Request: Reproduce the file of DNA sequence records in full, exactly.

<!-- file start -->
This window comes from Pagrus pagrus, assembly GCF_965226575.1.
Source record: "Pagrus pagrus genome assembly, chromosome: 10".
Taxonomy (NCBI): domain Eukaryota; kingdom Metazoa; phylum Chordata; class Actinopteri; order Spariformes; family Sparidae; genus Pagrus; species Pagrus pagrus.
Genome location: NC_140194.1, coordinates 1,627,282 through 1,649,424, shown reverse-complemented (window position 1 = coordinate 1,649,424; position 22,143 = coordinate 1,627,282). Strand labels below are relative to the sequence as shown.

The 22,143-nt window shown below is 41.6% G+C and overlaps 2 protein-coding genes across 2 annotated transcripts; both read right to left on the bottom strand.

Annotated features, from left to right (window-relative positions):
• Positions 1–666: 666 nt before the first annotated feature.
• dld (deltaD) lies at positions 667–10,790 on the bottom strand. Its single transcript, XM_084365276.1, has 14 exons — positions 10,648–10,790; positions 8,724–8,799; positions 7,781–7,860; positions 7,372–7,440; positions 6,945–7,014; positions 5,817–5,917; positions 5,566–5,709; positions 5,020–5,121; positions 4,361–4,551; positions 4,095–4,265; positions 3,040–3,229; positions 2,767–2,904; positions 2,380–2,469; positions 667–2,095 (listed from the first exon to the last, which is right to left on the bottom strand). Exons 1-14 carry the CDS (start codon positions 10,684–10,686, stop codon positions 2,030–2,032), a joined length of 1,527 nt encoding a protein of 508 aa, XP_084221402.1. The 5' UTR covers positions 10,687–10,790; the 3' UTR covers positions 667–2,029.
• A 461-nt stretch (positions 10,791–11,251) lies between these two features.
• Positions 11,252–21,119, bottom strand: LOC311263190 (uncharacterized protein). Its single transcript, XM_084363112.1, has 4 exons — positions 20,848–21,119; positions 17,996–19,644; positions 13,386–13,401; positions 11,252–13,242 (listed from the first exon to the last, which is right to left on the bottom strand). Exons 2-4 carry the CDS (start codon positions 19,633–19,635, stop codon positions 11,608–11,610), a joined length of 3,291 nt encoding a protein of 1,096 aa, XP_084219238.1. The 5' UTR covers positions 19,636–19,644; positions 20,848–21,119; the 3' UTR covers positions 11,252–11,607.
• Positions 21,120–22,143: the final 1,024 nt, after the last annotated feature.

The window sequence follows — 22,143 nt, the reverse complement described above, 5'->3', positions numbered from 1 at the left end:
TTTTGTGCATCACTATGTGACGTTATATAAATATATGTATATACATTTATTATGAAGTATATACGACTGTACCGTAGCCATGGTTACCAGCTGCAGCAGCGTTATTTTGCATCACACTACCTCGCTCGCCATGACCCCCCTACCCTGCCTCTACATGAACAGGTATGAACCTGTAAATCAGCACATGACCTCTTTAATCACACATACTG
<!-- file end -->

This window comes from Pagrus pagrus, assembly GCF_965226575.1.
Source record: "Pagrus pagrus genome assembly, chromosome: 10".
Taxonomy (NCBI): domain Eukaryota; kingdom Metazoa; phylum Chordata; class Actinopteri; order Spariformes; family Sparidae; genus Pagrus; species Pagrus pagrus.
Genome location: NC_140194.1, coordinates 1,627,282 through 1,649,424, shown reverse-complemented (window position 1 = coordinate 1,649,424; position 22,143 = coordinate 1,627,282). Strand labels below are relative to the sequence as shown.

The 22,143-nt window shown below is 41.6% G+C and overlaps 2 protein-coding genes across 2 annotated transcripts; both read right to left on the bottom strand.

Annotated features, from left to right (window-relative positions):
• Positions 1–666: 666 nt before the first annotated feature.
• dld (deltaD) lies at positions 667–10,790 on the bottom strand. Its single transcript, XM_084365276.1, has 14 exons — positions 10,648–10,790; positions 8,724–8,799; positions 7,781–7,860; positions 7,372–7,440; positions 6,945–7,014; positions 5,817–5,917; positions 5,566–5,709; positions 5,020–5,121; positions 4,361–4,551; positions 4,095–4,265; positions 3,040–3,229; positions 2,767–2,904; positions 2,380–2,469; positions 667–2,095 (listed from the first exon to the last, which is right to left on the bottom strand). Exons 1-14 carry the CDS (start codon positions 10,684–10,686, stop codon positions 2,030–2,032), a joined length of 1,527 nt encoding a protein of 508 aa, XP_084221402.1. The 5' UTR covers positions 10,687–10,790; the 3' UTR covers positions 667–2,029.
• A 461-nt stretch (positions 10,791–11,251) lies between these two features.
• Positions 11,252–21,119, bottom strand: LOC311263190 (uncharacterized protein). Its single transcript, XM_084363112.1, has 4 exons — positions 20,848–21,119; positions 17,996–19,644; positions 13,386–13,401; positions 11,252–13,242 (listed from the first exon to the last, which is right to left on the bottom strand). Exons 2-4 carry the CDS (start codon positions 19,633–19,635, stop codon positions 11,608–11,610), a joined length of 3,291 nt encoding a protein of 1,096 aa, XP_084219238.1. The 5' UTR covers positions 19,636–19,644; positions 20,848–21,119; the 3' UTR covers positions 11,252–11,607.
• Positions 21,120–22,143: the final 1,024 nt, after the last annotated feature.

The window sequence follows — 22,143 nt, the reverse complement described above, 5'->3', positions numbered from 1 at the left end:
TTTTGTGCATCACTATGTGACGTTATATAAATATATGTATATACATTTATTATGAAGTATATACGACTGTACCGTAGCCATGGTTACCAGCTGCAGCAGCGTTATTTTGCATCACACTACCTCGCTCGCCATGACCCCCCTACCCTGCCTCTACATGAACAGGTATGAACCTGTAAATCAGCACATGACCTCTTTAATCACACATACTG